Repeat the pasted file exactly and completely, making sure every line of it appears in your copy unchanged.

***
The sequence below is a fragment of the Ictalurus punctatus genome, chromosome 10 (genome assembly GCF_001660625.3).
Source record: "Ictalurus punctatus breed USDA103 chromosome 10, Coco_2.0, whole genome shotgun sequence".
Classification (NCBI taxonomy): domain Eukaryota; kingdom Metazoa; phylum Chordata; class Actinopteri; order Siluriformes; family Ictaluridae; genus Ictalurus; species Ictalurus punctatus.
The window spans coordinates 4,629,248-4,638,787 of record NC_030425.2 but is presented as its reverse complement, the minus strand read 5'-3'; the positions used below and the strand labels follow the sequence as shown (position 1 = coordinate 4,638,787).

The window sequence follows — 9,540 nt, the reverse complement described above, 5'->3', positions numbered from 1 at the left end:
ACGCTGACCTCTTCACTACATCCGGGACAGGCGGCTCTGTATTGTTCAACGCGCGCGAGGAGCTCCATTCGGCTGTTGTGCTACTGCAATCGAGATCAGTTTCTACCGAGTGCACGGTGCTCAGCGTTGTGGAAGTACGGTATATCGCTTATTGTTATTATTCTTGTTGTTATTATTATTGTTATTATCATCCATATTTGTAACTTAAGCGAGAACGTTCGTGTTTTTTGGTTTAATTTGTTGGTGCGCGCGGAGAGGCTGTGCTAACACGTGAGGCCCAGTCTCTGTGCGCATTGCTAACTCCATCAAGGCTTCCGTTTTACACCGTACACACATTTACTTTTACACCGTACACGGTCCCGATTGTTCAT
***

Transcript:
The sequence below is a fragment of the Ictalurus punctatus genome, chromosome 10 (genome assembly GCF_001660625.3).
Source record: "Ictalurus punctatus breed USDA103 chromosome 10, Coco_2.0, whole genome shotgun sequence".
Classification (NCBI taxonomy): domain Eukaryota; kingdom Metazoa; phylum Chordata; class Actinopteri; order Siluriformes; family Ictaluridae; genus Ictalurus; species Ictalurus punctatus.
The window spans coordinates 4,629,248-4,638,787 of record NC_030425.2 but is presented as its reverse complement, the minus strand read 5'-3'; the positions used below and the strand labels follow the sequence as shown (position 1 = coordinate 4,638,787).

The window sequence follows — 9,540 nt, the reverse complement described above, 5'->3', positions numbered from 1 at the left end:
ACGCTGACCTCTTCACTACATCCGGGACAGGCGGCTCTGTATTGTTCAACGCGCGCGAGGAGCTCCATTCGGCTGTTGTGCTACTGCAATCGAGATCAGTTTCTACCGAGTGCACGGTGCTCAGCGTTGTGGAAGTACGGTATATCGCTTATTGTTATTATTCTTGTTGTTATTATTATTGTTATTATCATCCATATTTGTAACTTAAGCGAGAACGTTCGTGTTTTTTGGTTTAATTTGTTGGTGCGCGCGGAGAGGCTGTGCTAACACGTGAGGCCCAGTCTCTGTGCGCATTGCTAACTCCATCAAGGCTTCCGTTTTACACCGTACACACATTTACTTTTACACCGTACACGGTCCCGATTGTTCAT